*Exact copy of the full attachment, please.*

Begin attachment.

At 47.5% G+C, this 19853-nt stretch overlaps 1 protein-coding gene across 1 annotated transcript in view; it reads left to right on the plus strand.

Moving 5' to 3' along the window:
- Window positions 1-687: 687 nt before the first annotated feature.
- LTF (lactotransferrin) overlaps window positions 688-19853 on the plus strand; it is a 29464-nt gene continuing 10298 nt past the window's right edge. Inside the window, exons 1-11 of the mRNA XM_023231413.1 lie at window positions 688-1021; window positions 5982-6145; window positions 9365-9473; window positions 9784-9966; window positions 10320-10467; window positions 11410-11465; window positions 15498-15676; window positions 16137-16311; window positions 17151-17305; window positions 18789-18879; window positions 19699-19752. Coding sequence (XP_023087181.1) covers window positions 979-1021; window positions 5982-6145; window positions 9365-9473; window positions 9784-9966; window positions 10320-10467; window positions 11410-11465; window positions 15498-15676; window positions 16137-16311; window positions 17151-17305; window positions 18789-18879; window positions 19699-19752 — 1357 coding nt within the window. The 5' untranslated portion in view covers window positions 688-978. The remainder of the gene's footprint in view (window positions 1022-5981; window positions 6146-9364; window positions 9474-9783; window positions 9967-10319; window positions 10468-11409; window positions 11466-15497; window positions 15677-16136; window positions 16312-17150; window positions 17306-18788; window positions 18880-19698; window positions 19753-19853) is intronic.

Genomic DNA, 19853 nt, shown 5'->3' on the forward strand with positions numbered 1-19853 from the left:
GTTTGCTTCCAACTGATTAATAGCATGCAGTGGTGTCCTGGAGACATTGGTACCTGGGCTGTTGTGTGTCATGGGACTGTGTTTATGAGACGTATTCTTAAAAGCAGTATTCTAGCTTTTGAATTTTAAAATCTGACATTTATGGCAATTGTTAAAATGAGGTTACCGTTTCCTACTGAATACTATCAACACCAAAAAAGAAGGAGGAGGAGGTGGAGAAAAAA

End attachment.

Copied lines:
At 47.5% G+C, this 19853-nt stretch overlaps 1 protein-coding gene across 1 annotated transcript in view; it reads left to right on the plus strand.

Moving 5' to 3' along the window:
- Window positions 1-687: 687 nt before the first annotated feature.
- LTF (lactotransferrin) overlaps window positions 688-19853 on the plus strand; it is a 29464-nt gene continuing 10298 nt past the window's right edge. Inside the window, exons 1-11 of the mRNA XM_023231413.1 lie at window positions 688-1021; window positions 5982-6145; window positions 9365-9473; window positions 9784-9966; window positions 10320-10467; window positions 11410-11465; window positions 15498-15676; window positions 16137-16311; window positions 17151-17305; window positions 18789-18879; window positions 19699-19752. Coding sequence (XP_023087181.1) covers window positions 979-1021; window positions 5982-6145; window positions 9365-9473; window positions 9784-9966; window positions 10320-10467; window positions 11410-11465; window positions 15498-15676; window positions 16137-16311; window positions 17151-17305; window positions 18789-18879; window positions 19699-19752 — 1357 coding nt within the window. The 5' untranslated portion in view covers window positions 688-978. The remainder of the gene's footprint in view (window positions 1022-5981; window positions 6146-9364; window positions 9474-9783; window positions 9967-10319; window positions 10468-11409; window positions 11466-15497; window positions 15677-16136; window positions 16312-17150; window positions 17306-18788; window positions 18880-19698; window positions 19753-19853) is intronic.

Genomic DNA, 19853 nt, shown 5'->3' on the forward strand with positions numbered 1-19853 from the left:
GTTTGCTTCCAACTGATTAATAGCATGCAGTGGTGTCCTGGAGACATTGGTACCTGGGCTGTTGTGTGTCATGGGACTGTGTTTATGAGACGTATTCTTAAAAGCAGTATTCTAGCTTTTGAATTTTAAAATCTGACATTTATGGCAATTGTTAAAATGAGGTTACCGTTTCCTACTGAATACTATCAACACCAAAAAAGAAGGAGGAGGAGGTGGAGAAAAAA